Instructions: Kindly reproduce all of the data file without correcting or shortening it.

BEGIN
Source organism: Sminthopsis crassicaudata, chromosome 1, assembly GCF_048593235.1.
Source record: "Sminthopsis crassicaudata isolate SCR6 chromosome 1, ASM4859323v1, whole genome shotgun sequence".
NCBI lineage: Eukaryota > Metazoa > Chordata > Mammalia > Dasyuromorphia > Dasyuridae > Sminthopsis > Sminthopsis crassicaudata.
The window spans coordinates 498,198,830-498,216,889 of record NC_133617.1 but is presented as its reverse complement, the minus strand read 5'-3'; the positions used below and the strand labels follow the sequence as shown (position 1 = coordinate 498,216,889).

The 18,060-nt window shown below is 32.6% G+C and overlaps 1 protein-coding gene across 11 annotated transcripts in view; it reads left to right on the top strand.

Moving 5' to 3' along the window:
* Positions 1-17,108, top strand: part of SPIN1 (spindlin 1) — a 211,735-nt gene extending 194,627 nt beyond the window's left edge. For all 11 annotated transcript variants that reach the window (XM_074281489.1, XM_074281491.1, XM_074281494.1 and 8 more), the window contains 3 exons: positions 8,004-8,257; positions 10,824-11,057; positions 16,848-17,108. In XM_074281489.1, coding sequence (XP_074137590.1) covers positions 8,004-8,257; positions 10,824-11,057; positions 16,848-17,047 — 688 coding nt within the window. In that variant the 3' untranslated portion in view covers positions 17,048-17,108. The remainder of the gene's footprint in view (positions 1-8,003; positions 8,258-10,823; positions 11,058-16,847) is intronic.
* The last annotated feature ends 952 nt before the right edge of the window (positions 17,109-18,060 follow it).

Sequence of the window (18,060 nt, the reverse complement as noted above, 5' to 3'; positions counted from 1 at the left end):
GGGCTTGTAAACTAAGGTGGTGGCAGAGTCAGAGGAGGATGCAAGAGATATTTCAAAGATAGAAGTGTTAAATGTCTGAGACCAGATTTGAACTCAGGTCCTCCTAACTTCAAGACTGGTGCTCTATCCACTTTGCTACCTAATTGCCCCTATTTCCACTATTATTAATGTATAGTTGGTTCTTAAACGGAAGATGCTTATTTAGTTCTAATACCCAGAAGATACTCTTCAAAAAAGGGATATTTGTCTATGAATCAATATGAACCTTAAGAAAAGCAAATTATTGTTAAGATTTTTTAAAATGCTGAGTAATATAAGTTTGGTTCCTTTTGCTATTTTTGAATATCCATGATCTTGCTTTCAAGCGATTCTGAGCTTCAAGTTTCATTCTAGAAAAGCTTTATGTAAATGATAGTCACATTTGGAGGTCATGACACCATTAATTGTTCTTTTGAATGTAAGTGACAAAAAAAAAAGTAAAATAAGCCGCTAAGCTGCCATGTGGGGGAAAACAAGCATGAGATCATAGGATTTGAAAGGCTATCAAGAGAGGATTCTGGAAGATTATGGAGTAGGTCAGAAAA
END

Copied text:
Source organism: Sminthopsis crassicaudata, chromosome 1, assembly GCF_048593235.1.
Source record: "Sminthopsis crassicaudata isolate SCR6 chromosome 1, ASM4859323v1, whole genome shotgun sequence".
NCBI lineage: Eukaryota > Metazoa > Chordata > Mammalia > Dasyuromorphia > Dasyuridae > Sminthopsis > Sminthopsis crassicaudata.
The window spans coordinates 498,198,830-498,216,889 of record NC_133617.1 but is presented as its reverse complement, the minus strand read 5'-3'; the positions used below and the strand labels follow the sequence as shown (position 1 = coordinate 498,216,889).

The 18,060-nt window shown below is 32.6% G+C and overlaps 1 protein-coding gene across 11 annotated transcripts in view; it reads left to right on the top strand.

Moving 5' to 3' along the window:
* Positions 1-17,108, top strand: part of SPIN1 (spindlin 1) — a 211,735-nt gene extending 194,627 nt beyond the window's left edge. For all 11 annotated transcript variants that reach the window (XM_074281489.1, XM_074281491.1, XM_074281494.1 and 8 more), the window contains 3 exons: positions 8,004-8,257; positions 10,824-11,057; positions 16,848-17,108. In XM_074281489.1, coding sequence (XP_074137590.1) covers positions 8,004-8,257; positions 10,824-11,057; positions 16,848-17,047 — 688 coding nt within the window. In that variant the 3' untranslated portion in view covers positions 17,048-17,108. The remainder of the gene's footprint in view (positions 1-8,003; positions 8,258-10,823; positions 11,058-16,847) is intronic.
* The last annotated feature ends 952 nt before the right edge of the window (positions 17,109-18,060 follow it).

Sequence of the window (18,060 nt, the reverse complement as noted above, 5' to 3'; positions counted from 1 at the left end):
GGGCTTGTAAACTAAGGTGGTGGCAGAGTCAGAGGAGGATGCAAGAGATATTTCAAAGATAGAAGTGTTAAATGTCTGAGACCAGATTTGAACTCAGGTCCTCCTAACTTCAAGACTGGTGCTCTATCCACTTTGCTACCTAATTGCCCCTATTTCCACTATTATTAATGTATAGTTGGTTCTTAAACGGAAGATGCTTATTTAGTTCTAATACCCAGAAGATACTCTTCAAAAAAGGGATATTTGTCTATGAATCAATATGAACCTTAAGAAAAGCAAATTATTGTTAAGATTTTTTAAAATGCTGAGTAATATAAGTTTGGTTCCTTTTGCTATTTTTGAATATCCATGATCTTGCTTTCAAGCGATTCTGAGCTTCAAGTTTCATTCTAGAAAAGCTTTATGTAAATGATAGTCACATTTGGAGGTCATGACACCATTAATTGTTCTTTTGAATGTAAGTGACAAAAAAAAAAGTAAAATAAGCCGCTAAGCTGCCATGTGGGGGAAAACAAGCATGAGATCATAGGATTTGAAAGGCTATCAAGAGAGGATTCTGGAAGATTATGGAGTAGGTCAGAAAA